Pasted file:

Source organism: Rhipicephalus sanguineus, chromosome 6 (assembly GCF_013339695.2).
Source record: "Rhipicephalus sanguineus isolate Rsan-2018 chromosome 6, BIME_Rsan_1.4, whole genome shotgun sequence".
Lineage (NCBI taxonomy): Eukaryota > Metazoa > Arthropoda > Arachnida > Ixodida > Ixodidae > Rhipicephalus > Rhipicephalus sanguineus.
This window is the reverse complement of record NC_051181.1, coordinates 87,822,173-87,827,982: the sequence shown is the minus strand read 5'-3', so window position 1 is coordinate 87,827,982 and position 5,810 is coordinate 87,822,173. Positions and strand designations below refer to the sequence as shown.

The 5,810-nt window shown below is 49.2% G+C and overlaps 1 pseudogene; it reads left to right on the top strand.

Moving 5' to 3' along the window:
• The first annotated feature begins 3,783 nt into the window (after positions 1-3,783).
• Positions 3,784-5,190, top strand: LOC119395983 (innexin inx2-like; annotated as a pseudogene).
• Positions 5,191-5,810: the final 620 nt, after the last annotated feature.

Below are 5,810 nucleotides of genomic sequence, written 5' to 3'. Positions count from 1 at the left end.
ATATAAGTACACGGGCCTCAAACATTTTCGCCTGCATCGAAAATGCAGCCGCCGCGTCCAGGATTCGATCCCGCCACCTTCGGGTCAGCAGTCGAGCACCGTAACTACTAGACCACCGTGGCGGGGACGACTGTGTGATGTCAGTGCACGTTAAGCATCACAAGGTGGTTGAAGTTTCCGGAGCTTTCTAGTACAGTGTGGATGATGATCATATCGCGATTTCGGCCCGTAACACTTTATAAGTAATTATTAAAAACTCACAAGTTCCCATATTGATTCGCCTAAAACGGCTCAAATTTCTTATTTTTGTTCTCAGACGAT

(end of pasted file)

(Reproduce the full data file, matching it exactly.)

Source organism: Rhipicephalus sanguineus, chromosome 6 (assembly GCF_013339695.2).
Source record: "Rhipicephalus sanguineus isolate Rsan-2018 chromosome 6, BIME_Rsan_1.4, whole genome shotgun sequence".
Lineage (NCBI taxonomy): Eukaryota > Metazoa > Arthropoda > Arachnida > Ixodida > Ixodidae > Rhipicephalus > Rhipicephalus sanguineus.
This window is the reverse complement of record NC_051181.1, coordinates 87,822,173-87,827,982: the sequence shown is the minus strand read 5'-3', so window position 1 is coordinate 87,827,982 and position 5,810 is coordinate 87,822,173. Positions and strand designations below refer to the sequence as shown.

The 5,810-nt window shown below is 49.2% G+C and overlaps 1 pseudogene; it reads left to right on the top strand.

Moving 5' to 3' along the window:
• The first annotated feature begins 3,783 nt into the window (after positions 1-3,783).
• Positions 3,784-5,190, top strand: LOC119395983 (innexin inx2-like; annotated as a pseudogene).
• Positions 5,191-5,810: the final 620 nt, after the last annotated feature.

Below are 5,810 nucleotides of genomic sequence, written 5' to 3'. Positions count from 1 at the left end.
ATATAAGTACACGGGCCTCAAACATTTTCGCCTGCATCGAAAATGCAGCCGCCGCGTCCAGGATTCGATCCCGCCACCTTCGGGTCAGCAGTCGAGCACCGTAACTACTAGACCACCGTGGCGGGGACGACTGTGTGATGTCAGTGCACGTTAAGCATCACAAGGTGGTTGAAGTTTCCGGAGCTTTCTAGTACAGTGTGGATGATGATCATATCGCGATTTCGGCCCGTAACACTTTATAAGTAATTATTAAAAACTCACAAGTTCCCATATTGATTCGCCTAAAACGGCTCAAATTTCTTATTTTTGTTCTCAGACGAT